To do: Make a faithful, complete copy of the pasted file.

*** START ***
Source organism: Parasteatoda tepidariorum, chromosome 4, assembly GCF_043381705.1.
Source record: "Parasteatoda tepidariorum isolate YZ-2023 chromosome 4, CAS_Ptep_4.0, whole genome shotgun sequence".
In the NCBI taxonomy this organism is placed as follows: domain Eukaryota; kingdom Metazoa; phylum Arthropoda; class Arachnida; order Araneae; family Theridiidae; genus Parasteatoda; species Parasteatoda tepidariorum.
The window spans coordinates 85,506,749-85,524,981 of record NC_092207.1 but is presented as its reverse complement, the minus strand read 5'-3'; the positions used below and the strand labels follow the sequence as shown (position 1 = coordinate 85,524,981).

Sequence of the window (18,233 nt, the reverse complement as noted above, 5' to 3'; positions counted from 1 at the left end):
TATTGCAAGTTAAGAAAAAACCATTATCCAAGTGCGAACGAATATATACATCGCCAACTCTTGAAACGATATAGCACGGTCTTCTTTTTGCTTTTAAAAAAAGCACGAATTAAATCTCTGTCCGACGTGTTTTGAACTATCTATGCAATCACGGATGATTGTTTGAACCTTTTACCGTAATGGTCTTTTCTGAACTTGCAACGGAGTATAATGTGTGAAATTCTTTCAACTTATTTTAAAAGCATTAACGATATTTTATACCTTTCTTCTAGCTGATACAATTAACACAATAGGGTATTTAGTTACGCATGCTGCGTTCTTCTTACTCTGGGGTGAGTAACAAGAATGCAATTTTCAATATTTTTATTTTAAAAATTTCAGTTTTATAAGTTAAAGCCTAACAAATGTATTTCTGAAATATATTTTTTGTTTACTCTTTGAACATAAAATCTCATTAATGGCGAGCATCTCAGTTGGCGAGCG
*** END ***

Source organism: Parasteatoda tepidariorum, chromosome 4, assembly GCF_043381705.1.
Source record: "Parasteatoda tepidariorum isolate YZ-2023 chromosome 4, CAS_Ptep_4.0, whole genome shotgun sequence".
In the NCBI taxonomy this organism is placed as follows: domain Eukaryota; kingdom Metazoa; phylum Arthropoda; class Arachnida; order Araneae; family Theridiidae; genus Parasteatoda; species Parasteatoda tepidariorum.
The window spans coordinates 85,506,749-85,524,981 of record NC_092207.1 but is presented as its reverse complement, the minus strand read 5'-3'; the positions used below and the strand labels follow the sequence as shown (position 1 = coordinate 85,524,981).

Sequence of the window (18,233 nt, the reverse complement as noted above, 5' to 3'; positions counted from 1 at the left end):
TATTGCAAGTTAAGAAAAAACCATTATCCAAGTGCGAACGAATATATACATCGCCAACTCTTGAAACGATATAGCACGGTCTTCTTTTTGCTTTTAAAAAAAGCACGAATTAAATCTCTGTCCGACGTGTTTTGAACTATCTATGCAATCACGGATGATTGTTTGAACCTTTTACCGTAATGGTCTTTTCTGAACTTGCAACGGAGTATAATGTGTGAAATTCTTTCAACTTATTTTAAAAGCATTAACGATATTTTATACCTTTCTTCTAGCTGATACAATTAACACAATAGGGTATTTAGTTACGCATGCTGCGTTCTTCTTACTCTGGGGTGAGTAACAAGAATGCAATTTTCAATATTTTTATTTTAAAAATTTCAGTTTTATAAGTTAAAGCCTAACAAATGTATTTCTGAAATATATTTTTTGTTTACTCTTTGAACATAAAATCTCATTAATGGCGAGCATCTCAGTTGGCGAGCG